Pension Plan, Defined Contribution Plans, and Public Workers Compensation

Guest post by J. Grace Liao.

A pension is a form of deferred compensation earned overtime through employee service. Traditionally the pension arrangements were classified as defined contribution plans and defined benefit plans.

A defined contribution plan is a retirement plan whereby the firm contributes a certain payout each period to the employees’ retirement account based on any number of factors including the employee’s age, compensation, profitability, years of service, or even a percentage of the employees’s contribution. In this plan, the employee assumes all of the investment risk.

In a defined benefit plan, the firm promises to make periodic payments to the employee after retirement based on the employee’s years of service and his/her compensation near retirement. Since the employee’s benefit is defined, in this plan the employer assumes the investment risk.

Since 1990s, retirement plans combining features of both defined benefit and defined contribution plans have become increasing popular in the United States. This kind of plans are referred to as hybrid plans.

According to Wall Street Journal report on July 10, State governments are increasingly taking a page from the 401(k) plans that dominate the private sector. That is, the public sectors are shifting from the traditional defined benefit plans to the hybrid plans to cut the cost and reduce the risk the government is bearing. This could make government jobs less attractive because the once guaranteed-retirement payments for government workers now might not be a bedrock benefit anymore.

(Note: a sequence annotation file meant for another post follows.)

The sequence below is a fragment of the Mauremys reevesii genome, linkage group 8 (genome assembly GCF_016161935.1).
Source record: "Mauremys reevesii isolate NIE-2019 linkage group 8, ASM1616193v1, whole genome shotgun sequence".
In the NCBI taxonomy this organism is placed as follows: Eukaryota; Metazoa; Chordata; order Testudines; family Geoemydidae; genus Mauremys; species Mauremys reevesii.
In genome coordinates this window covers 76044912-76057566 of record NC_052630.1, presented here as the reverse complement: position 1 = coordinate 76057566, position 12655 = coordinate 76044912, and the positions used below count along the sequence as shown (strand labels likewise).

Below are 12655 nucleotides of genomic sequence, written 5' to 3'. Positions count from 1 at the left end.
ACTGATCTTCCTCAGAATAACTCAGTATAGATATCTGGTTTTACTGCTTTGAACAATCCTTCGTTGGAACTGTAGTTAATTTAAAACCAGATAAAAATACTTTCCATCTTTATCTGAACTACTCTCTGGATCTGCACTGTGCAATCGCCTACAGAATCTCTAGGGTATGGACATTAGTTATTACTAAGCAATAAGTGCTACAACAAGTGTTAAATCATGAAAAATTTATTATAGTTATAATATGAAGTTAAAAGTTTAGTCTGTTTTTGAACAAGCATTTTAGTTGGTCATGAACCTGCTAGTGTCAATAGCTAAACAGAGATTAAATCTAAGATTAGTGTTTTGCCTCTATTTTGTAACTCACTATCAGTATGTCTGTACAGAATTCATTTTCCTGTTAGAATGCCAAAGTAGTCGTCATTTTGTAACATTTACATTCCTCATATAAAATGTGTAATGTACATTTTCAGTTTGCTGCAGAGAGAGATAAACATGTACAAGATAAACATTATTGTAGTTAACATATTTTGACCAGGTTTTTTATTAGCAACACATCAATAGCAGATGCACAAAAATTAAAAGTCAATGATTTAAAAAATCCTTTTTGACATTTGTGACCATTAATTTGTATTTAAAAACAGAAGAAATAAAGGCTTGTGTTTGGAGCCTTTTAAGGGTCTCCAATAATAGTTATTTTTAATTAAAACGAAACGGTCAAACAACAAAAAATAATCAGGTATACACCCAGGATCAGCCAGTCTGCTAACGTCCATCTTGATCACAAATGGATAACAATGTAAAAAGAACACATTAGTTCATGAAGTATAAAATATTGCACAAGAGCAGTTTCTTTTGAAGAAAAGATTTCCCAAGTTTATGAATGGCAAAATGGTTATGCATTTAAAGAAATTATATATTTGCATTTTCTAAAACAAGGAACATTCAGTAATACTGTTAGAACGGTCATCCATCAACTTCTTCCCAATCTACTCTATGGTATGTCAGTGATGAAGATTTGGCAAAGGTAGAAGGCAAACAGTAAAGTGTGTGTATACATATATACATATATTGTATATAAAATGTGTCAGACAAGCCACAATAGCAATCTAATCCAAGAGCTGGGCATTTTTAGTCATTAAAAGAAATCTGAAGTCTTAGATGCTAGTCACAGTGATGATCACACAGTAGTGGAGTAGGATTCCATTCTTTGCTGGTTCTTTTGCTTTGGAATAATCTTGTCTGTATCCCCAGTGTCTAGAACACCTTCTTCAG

In Georgia, Act 757 of 2008 (Senate Bill 328) created a hybrid retirement plan for Georgia state employees. The “Georgia State Employees’ Pension and Savings Plan” (GSEPS) provides a defined benefit plan (DB) and 401(k) plan for new hires on and after January 1, 2009. Group term life insurance does not be provided, and the employee contributions in GSEPS correspondingly was reduced from 1.5% to 1.25% for the DB. The Cobb County approved the New Hybrid Defined Benefit/Defined Contribution Plan and, effective January 1, 2010, all new employees are automatically enrolled in this new plan.

By J. Grace Liao:

Finance professional currently working in non-emergency medical transportation industry